Energy Recovery

On October 8, 2011, in Solid Waste Management, by Sushant

Energy recovery is one of the important aspects of solid waste management. Municipal solid waste consists of organic and inorganic matter. The organic substances usually release energy on decomposition and this can be effectively trapped and utilized in various ways. Nowadays there are various waste processing and treatment technologies which allow one to recover energy from wastes.

When different waste composition technologies are used, the total volume of wastes gets reduced from sixty to ninety percent. The landfill areas are also becoming scarce near cities and towns and so is the cost of transportation of wastes to landfill areas. Again, reduction in pollution levels is important and one of the ways to minimize wastes is to recycle and reuse different materials and opt for energy recovery from wastes wherever possible.

These are in principle some of the aims and principles of waste management.

Energy Recovery There are some basic techniques which are used for energy recovery. The two methods which are principally followed for energy recovery are thermo chemical conversion and bio chemical conversion. Thermo chemical conversion consists of thermal decomposition of organic matter and this helps to release heat energy as well as fuel oil or gas. The bio chemical conversion process is the way in which the enzymatic decomposition of organic matter takes place. Here the microbes work on the organic matter to produce methane gas or alcohol.

While the thermo chemical conversion process is suitable for organic matter with low moisture content, the bio chemical conversion process of energy recovery is opted for when there is high level of moisture content, thus aiding microbial activity.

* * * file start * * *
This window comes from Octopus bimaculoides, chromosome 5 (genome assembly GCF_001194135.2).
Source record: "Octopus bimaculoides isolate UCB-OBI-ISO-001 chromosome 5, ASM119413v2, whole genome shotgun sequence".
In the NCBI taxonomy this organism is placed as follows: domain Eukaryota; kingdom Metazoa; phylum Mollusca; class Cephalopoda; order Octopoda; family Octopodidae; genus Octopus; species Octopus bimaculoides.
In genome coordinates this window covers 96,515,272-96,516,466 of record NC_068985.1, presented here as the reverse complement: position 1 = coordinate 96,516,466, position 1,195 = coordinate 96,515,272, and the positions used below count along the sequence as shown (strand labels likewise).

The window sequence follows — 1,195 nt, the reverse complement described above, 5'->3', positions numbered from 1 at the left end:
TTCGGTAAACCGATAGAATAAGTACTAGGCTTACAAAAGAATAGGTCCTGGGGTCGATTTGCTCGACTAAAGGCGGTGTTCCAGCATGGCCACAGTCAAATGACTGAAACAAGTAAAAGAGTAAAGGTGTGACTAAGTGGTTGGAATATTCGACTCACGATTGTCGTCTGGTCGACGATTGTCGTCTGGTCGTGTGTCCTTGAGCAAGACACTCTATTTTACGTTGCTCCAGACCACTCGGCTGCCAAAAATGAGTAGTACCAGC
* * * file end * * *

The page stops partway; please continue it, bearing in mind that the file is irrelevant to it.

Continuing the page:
There are various parameters which help to determine how much of energy can be recovered from solid wastes. The quantity of waste and the physical and chemical composition of wastes help to determine how much of energy can be recovered.

The physical parameters are of importance such as the size of the constituents, the density and moisture content. The smaller the size of the particles of waste matter and the higher the density, the amount of biodegradable organic matter is usually more in a given amount of waste. When the moisture content is high, the bio chemical conversion can take place faster than compared to drier conditions. Then again, in high moisture content, the incineration or pyrolysis processes can be effective on breaking down such wastes.

Again, the chemical parameters of wastes such as the carbon content, the carbon/nitrogen ratio, the calorific value and other volatile solids contained in waste matter will help to determine which wastes can go into incineration methods and which cannot. Then again, many additives are often required to be added to make wastes more combustible than they naturally are.

In these ways, wastes are classified for the different forms of conversion processes by which the energy recovery from such solid wastes can take place.

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